Graphene Enables High-Speed Electronics on Flexible Materials Graphene Enables High-Speed Electronics on Flexible Materials Graphene enables high-speed electronics on flexible materials November 1, 2017 56 A flexible detector for terahertz frequencies (1000 gigahertz) has been developed by Chalmers researchers using graphene transistors on plastic substrates. It is the first of its kind and can extend the use of terahertz technology to applications that will require flexible electronics, such as wireless sensor networks and wearable technology . The results are published in the scientific journal Applied Physics Letters. Terahertz radiation has a wide range of uses and can occur in everything from radio astronomy to medicine. The term refers to the electromagnetic waves whose frequencies range from 100 gigahertz to 10 terahertz. Demand for higher bandwidth in wireless communications and depiction for security applications has led to intensified research on systems and components intended for terahertz frequencies. One challenge has long been to enable low weight and cheap applications. However, advances in polymer technology have promoted the development of flexible electronics and enabled the production of high-frequency units on flexible substrates. Now, Chalmers researchers Xinxin Yang, Andrei Vorobiev, Andrey Generalov, Michael A. Andersson and Jan Stake have developed the first mechanically flexible and graphene-based terahertz detector in its kind. Thus, paving the way for flexible terahertz electronics. The detector has unique features. At room temperature, it detects signals in the frequency range 330 to 500 gigahertz. It is translucent and flexible and opens to a variety of applications. The technique can be used for imaging in the terahertz area (THz camera), but also for identifying different substances (sensor). It may also be of potential benefit in health care, where terahertz waves can be used to detect cancer. Other areas where the detector could be used are imaging sensors for vehicles or for wireless communications. The unique electronic features of graphene, combined with its flexible nature, make it a promising material to integrate into plastic and fabric, something that will be important building blocks in a future interconnected world. Graphene electronics enables new applications for, among other things, everyday objects, which are commonly referred to as the Internet of Things. The detector shows the concrete possibilities of graphene, a material that conducts electric current extremely well. It is a feature that makes graphene an attractive building block in fast electronics. The Chalmers researchers’ work is, therefore, an important step forward for graphene in the terahertz area, and a breakthrough for high performance and cheap flexible terahertz technology. The detector drew attention at the EU Tallinn Digital Summit recently, where several important technological innovations made possible by graphene and related materials were on display. At the summit, EU Heads of State and Government gathered to discuss digital innovation and Europe’s digital future. The flagship focus was to show what role graphene can play. TAGS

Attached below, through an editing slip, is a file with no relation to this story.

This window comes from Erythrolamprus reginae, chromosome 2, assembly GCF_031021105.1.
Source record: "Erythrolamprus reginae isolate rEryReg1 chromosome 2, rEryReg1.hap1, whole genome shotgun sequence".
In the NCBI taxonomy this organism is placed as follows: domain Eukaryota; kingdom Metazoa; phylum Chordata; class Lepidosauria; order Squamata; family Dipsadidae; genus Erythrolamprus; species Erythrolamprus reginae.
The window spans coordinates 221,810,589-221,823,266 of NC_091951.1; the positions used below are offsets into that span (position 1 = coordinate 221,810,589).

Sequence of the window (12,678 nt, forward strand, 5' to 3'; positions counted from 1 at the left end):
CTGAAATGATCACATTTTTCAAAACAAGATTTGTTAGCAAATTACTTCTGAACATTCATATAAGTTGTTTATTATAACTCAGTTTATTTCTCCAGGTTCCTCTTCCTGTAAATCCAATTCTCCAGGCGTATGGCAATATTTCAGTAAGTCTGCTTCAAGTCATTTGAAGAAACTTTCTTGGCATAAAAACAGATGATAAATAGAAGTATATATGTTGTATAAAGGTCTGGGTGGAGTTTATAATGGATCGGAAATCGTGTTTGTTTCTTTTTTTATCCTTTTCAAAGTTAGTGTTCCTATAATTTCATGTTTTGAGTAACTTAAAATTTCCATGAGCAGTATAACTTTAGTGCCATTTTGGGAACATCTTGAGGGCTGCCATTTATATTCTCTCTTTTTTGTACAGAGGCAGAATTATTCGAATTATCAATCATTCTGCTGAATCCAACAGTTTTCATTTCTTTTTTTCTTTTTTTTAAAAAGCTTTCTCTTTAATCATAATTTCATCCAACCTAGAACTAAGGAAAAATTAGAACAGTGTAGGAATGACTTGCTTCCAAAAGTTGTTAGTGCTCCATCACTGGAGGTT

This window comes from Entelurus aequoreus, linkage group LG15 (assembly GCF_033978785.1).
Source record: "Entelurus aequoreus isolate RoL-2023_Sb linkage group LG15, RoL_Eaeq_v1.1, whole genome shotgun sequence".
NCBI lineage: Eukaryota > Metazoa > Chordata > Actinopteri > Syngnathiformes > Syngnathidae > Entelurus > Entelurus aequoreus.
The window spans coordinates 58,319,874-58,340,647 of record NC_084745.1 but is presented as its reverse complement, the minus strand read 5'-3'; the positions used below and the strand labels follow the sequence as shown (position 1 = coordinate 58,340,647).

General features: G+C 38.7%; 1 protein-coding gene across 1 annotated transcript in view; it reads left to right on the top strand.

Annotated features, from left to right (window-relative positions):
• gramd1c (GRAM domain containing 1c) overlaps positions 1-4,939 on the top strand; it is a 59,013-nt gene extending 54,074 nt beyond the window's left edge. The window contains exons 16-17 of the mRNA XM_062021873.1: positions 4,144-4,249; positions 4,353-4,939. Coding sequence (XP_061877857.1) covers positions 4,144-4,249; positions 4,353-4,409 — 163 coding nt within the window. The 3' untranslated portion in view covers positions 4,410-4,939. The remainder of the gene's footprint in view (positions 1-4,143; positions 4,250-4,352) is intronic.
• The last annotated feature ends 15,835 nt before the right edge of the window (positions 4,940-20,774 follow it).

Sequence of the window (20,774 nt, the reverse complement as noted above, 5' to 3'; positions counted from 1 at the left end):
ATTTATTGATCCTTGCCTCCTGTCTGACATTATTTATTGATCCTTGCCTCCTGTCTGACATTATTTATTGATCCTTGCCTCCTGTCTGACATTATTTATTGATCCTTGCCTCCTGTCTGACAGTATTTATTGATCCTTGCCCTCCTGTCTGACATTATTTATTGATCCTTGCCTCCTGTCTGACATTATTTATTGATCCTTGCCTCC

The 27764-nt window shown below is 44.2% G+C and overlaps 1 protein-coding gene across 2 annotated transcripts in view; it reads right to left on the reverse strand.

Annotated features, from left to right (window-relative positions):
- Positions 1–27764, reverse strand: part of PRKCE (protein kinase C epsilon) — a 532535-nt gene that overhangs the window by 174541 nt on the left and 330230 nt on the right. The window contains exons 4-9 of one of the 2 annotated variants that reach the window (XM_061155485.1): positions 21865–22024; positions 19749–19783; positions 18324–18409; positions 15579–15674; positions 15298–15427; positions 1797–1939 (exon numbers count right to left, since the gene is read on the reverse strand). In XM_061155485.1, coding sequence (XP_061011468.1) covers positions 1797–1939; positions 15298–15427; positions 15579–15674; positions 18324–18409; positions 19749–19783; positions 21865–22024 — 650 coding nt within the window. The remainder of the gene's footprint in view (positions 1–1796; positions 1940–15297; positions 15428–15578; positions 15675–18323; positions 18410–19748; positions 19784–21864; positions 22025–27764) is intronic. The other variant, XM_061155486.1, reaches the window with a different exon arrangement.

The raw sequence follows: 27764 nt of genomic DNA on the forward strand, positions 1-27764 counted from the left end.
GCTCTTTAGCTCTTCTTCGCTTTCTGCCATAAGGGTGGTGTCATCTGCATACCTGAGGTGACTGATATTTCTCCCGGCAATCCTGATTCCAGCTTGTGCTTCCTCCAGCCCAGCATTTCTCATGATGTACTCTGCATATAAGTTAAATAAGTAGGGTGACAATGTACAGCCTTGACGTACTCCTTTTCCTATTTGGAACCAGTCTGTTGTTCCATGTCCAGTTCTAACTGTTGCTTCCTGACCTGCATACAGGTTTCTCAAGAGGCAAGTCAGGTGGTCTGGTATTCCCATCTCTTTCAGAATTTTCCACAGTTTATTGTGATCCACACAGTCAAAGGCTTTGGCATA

ST’s STM32H7 Series MCU Boost Protection for Connected, Smart Devices

Wednesday, November 1 2017

ST’s STM32H7 Series MCU Boost Protection for Connected, Smart Devices